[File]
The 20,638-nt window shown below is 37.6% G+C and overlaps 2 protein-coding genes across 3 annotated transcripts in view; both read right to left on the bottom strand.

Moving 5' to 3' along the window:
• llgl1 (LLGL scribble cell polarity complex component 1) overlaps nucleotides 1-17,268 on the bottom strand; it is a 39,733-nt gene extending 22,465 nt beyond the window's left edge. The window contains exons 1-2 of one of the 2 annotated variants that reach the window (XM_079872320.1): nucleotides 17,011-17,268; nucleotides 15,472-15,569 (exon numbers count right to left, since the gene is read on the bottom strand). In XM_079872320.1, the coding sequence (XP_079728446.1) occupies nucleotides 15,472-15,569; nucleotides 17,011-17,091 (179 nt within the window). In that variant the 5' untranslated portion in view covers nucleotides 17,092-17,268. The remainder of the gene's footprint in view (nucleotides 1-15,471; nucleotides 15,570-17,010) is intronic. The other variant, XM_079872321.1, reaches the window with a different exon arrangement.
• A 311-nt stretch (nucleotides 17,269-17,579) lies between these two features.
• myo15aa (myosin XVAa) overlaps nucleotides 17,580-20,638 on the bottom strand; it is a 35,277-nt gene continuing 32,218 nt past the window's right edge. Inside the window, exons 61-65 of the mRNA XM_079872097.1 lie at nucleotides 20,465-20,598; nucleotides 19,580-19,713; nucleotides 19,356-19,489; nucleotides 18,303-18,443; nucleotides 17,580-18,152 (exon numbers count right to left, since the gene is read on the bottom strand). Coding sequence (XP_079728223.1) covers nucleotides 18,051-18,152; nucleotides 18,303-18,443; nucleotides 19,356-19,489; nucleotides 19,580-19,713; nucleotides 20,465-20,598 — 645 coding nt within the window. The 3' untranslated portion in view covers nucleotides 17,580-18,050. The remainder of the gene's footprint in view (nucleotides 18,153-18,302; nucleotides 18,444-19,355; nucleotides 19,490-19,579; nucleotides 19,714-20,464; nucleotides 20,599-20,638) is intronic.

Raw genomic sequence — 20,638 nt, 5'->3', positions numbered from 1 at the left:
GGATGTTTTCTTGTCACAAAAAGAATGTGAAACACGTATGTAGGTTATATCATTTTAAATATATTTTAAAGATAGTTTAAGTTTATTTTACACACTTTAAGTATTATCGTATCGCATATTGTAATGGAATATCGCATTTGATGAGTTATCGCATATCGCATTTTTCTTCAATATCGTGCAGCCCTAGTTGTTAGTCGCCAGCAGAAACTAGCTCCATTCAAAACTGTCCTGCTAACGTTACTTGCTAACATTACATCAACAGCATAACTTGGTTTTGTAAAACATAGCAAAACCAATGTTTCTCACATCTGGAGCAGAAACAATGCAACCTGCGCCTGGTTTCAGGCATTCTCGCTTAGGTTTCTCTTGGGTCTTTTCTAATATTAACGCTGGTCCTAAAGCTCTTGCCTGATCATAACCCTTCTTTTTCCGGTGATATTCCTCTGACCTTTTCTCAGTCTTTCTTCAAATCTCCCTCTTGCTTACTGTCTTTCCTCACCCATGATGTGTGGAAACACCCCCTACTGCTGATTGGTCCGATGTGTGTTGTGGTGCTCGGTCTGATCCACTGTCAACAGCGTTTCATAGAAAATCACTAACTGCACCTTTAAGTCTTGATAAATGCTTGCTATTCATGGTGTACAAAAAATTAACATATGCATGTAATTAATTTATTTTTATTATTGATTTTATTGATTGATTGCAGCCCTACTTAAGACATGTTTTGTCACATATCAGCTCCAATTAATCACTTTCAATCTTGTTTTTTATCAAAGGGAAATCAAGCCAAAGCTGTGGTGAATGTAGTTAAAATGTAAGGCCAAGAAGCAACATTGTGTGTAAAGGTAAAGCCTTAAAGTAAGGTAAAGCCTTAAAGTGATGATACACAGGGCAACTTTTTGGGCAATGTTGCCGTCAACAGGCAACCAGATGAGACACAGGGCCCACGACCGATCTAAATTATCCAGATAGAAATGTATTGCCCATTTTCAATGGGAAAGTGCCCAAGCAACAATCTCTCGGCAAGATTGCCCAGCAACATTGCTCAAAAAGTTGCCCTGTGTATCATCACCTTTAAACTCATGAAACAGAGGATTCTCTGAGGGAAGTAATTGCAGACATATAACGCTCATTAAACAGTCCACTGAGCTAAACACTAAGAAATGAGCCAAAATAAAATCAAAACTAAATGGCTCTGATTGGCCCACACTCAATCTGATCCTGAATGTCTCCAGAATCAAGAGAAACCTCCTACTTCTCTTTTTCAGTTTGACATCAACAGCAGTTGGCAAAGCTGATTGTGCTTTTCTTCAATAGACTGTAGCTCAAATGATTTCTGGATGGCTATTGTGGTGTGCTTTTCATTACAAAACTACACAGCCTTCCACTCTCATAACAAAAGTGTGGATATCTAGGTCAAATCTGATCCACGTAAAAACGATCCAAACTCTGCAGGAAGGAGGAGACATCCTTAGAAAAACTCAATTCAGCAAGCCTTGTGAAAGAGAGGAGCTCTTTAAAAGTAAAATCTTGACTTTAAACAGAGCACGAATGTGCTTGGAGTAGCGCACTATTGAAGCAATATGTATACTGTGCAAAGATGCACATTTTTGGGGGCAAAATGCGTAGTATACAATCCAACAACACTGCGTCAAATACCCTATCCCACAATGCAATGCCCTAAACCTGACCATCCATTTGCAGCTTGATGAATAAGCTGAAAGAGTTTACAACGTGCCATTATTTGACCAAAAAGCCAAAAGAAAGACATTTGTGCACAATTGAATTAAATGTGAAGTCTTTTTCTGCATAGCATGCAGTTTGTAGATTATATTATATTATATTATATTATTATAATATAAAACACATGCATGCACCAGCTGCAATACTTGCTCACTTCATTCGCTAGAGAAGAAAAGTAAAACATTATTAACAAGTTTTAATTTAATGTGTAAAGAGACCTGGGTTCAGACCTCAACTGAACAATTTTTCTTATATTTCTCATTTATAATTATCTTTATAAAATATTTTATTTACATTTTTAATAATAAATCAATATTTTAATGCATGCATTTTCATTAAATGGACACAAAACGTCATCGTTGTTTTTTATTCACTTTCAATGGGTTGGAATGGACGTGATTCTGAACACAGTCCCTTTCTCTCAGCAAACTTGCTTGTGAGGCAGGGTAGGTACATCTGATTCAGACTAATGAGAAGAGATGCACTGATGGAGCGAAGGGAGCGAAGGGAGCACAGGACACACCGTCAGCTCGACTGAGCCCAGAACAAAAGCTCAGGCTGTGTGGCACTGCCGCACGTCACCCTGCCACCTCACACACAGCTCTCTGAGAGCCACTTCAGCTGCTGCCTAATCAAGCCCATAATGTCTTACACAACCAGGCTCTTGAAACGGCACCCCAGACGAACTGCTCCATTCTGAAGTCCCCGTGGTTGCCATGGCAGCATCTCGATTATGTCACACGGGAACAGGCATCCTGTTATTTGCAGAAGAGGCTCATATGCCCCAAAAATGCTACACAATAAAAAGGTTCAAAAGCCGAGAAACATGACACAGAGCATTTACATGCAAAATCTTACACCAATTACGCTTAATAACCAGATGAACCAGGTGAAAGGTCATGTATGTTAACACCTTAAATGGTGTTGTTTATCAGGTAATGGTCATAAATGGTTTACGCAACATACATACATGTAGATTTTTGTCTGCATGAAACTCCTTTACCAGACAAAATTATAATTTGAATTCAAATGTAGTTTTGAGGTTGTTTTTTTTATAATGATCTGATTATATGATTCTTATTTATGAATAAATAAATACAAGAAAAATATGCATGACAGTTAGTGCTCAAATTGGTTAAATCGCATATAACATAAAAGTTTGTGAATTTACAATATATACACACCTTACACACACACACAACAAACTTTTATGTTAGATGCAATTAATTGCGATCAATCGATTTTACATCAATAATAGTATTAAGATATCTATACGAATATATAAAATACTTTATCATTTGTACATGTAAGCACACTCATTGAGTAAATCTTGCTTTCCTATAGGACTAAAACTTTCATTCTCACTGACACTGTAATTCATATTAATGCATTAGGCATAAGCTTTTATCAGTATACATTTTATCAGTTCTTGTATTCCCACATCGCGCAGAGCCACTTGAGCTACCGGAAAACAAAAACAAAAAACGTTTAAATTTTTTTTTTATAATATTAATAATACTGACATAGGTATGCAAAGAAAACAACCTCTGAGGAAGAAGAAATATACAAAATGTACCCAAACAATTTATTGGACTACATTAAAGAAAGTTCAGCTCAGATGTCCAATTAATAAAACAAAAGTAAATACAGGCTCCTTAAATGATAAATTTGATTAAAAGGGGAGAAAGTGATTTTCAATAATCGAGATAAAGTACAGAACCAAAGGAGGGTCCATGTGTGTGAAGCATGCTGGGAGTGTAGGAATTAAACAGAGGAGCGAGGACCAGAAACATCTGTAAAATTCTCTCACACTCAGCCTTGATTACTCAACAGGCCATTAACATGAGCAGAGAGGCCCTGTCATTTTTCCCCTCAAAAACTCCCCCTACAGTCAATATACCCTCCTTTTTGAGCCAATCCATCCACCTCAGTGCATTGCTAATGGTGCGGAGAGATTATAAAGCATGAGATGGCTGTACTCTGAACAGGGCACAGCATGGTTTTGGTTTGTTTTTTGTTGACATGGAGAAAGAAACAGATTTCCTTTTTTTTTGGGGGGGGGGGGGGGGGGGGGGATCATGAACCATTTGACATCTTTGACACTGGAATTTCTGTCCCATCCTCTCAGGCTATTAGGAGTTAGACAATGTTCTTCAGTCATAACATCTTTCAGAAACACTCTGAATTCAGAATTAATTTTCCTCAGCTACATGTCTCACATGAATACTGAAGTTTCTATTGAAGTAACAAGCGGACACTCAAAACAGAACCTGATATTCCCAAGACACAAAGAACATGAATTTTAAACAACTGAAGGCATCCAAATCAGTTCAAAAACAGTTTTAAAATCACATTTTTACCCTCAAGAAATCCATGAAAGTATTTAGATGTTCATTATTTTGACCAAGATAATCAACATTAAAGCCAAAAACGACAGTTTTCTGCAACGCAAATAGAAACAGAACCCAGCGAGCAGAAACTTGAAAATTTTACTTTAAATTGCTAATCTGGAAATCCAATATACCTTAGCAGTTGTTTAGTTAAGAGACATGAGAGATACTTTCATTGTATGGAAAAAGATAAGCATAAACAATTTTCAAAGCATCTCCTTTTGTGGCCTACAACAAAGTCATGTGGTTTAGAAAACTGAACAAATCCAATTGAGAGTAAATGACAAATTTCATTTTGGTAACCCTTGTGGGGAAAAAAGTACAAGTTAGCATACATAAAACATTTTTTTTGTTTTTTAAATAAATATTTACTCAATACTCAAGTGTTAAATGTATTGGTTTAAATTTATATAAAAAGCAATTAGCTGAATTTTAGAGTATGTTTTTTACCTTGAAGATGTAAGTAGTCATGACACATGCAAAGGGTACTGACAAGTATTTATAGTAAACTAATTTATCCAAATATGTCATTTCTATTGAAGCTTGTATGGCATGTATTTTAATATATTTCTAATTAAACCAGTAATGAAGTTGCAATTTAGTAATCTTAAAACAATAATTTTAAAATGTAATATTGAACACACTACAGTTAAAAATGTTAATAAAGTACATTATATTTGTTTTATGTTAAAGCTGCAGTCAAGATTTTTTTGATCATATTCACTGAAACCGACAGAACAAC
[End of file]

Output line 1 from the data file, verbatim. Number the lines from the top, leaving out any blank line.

The 20,638-nt window shown below is 37.6% G+C and overlaps 2 protein-coding genes across 3 annotated transcripts in view; both read right to left on the bottom strand.